In Redding, follow Highway 299 west towards Eureka for 16 miles, then turn left onto Crystal Creek Road (signed for Whiskeytown Falls). After three and a half miles the parking area for the Mill Creek Trail will be found on the left. From the trailhead, the well-graded trail drops down to cross the West Fork of Crystal Creek, then begins climbing - steeply at times - for the next mile (ignore any spurs that do not look like the main trail). The trail will cross the East Fork of Crystal Creek about 1/4 mile before reaching the base of the falls and will finally end at the falls after 1.6 miles. A steep staircase leads to views of the upper tiers of the falls, but it can be very slick when wet and caution is advised.
By The Numbers
The information presented in this table is meant to help identify and clarify the physical aspects of the waterfall for comparative purposes. While we try to ensure this information is as accurate as possible, sometimes it will prove necessary to either estimate or flat out guess at certain characteristics where either enough information isn't readily available, is not known, or we were not able to confirm a given trait upon surveying. This information may be changed at any given time to ensure accuracy.
The Total Height listed for the waterfall represents the difference in elevation from the top of the uppermost drop, to the bottom of the lowermost drop of the waterfall, including all stretches of interstitial stream in between. Stream between two tiers of a waterfall is counted in its overall height regardless of whether or not that section of the stream would be legitimately considered a waterfall on its own right, were it to be isolated. Waterfalls with only one drop will of have the height of only the single drop listed here.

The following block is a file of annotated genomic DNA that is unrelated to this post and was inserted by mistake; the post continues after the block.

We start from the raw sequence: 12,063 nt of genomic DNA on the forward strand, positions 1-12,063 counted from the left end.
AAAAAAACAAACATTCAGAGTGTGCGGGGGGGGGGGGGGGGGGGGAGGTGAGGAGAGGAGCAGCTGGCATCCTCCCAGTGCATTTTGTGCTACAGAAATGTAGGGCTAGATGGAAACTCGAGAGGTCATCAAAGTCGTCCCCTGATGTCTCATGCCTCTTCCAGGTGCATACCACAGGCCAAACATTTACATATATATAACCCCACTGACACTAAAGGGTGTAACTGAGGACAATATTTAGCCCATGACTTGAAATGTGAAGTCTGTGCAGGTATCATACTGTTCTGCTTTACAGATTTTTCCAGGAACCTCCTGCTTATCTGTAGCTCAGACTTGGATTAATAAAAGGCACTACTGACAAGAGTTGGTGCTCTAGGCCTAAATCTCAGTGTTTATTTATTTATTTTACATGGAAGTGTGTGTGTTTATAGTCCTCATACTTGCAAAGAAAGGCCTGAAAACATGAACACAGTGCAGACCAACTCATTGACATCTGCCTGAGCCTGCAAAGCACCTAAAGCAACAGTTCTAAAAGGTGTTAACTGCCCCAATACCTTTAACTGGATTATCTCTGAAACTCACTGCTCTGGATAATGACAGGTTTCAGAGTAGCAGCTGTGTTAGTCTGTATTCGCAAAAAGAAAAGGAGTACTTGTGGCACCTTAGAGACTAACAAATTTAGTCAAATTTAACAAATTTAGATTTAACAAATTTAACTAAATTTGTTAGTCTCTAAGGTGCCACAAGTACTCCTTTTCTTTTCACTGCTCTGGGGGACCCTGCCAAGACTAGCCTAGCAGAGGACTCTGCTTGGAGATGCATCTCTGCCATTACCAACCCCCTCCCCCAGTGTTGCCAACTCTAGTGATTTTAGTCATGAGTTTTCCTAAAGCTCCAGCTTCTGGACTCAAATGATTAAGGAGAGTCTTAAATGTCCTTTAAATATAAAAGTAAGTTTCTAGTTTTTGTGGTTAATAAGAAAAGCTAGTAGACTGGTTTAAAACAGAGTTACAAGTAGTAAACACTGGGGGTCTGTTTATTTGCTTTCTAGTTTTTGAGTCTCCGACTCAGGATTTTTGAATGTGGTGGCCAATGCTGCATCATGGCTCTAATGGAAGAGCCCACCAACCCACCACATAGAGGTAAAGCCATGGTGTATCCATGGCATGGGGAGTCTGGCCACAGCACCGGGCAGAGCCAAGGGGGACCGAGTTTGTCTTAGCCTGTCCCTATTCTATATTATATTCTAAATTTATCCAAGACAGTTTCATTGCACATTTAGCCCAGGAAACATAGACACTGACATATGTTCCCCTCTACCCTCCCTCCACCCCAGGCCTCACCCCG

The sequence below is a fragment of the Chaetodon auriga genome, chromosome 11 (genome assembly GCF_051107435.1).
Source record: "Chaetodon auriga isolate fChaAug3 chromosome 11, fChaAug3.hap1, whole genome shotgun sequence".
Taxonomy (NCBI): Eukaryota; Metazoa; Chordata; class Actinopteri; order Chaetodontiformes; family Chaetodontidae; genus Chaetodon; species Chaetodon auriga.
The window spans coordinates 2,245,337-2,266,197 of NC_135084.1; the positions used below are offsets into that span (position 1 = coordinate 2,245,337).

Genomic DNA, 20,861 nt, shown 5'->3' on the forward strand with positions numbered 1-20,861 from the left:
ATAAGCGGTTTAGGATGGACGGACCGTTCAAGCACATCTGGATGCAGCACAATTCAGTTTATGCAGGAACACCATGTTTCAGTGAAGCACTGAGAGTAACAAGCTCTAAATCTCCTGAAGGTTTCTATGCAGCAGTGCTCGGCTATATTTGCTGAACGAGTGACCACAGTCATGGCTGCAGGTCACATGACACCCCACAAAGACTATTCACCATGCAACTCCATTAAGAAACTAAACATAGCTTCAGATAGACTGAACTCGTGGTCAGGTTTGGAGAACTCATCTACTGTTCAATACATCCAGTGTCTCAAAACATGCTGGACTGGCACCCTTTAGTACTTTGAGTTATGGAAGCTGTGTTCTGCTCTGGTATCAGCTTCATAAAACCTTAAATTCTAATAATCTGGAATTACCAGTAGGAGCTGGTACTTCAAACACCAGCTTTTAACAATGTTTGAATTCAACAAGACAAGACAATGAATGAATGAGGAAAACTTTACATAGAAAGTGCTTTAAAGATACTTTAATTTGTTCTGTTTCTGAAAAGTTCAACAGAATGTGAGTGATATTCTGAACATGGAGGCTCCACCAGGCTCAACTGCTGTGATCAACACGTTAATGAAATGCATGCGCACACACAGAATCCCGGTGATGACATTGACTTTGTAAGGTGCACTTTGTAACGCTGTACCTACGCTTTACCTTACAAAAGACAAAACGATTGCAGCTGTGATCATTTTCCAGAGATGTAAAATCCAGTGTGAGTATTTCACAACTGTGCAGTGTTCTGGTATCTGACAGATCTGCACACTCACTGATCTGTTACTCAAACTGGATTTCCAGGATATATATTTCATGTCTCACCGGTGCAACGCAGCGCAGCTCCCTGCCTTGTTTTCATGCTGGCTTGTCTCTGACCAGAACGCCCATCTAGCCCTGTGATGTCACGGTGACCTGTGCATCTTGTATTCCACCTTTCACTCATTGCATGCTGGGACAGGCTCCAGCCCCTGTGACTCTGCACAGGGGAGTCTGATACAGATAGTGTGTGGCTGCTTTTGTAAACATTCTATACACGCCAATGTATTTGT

The Tallest Drop figure represents the height of the largest single drop within a multi-stepped waterfall. Waterfalls with only one drop will have the total height of the waterfall repeated here.
Num of Drops
The Number of Drops in a waterfall is a tally of the total number of distinct drops which make up the waterfall. Stretches of interstitial stream in between two or more distinct drops of a single waterfall are NOT considered to be distinct drops of the waterfall unless the section of stream in question would otherwise qualify as a waterfall were it to be isolated.
The Average Width of the waterfall represents the breadth of the waterfall from bank to bank under typical flow conditions, or if the waterfall has been Cataloged, under the conditions which it was most thoroughly surveyed. Often this number will be approximated because of a lack of approachability to many waterfalls. We often utilize Google Earth to measure the width (where imagery is of sufficient quality and resolution to allow it.
Maximum Width represents a hypothetical measurement of roughly how wide a waterfall could get during peak streamflow or flood conditions. For smaller waterfalls, this figure will generally not differ much from the Average Width measurement, but for broader waterfalls - especially those that feature a crest that isn't constricted - this figure can at times be consideraby larger. Like the Average Width measurement, this measurement will take into account the difference in width at the top and bottom of the waterfall as much as possible, but will often be made based on the width of the crest of th falls alone.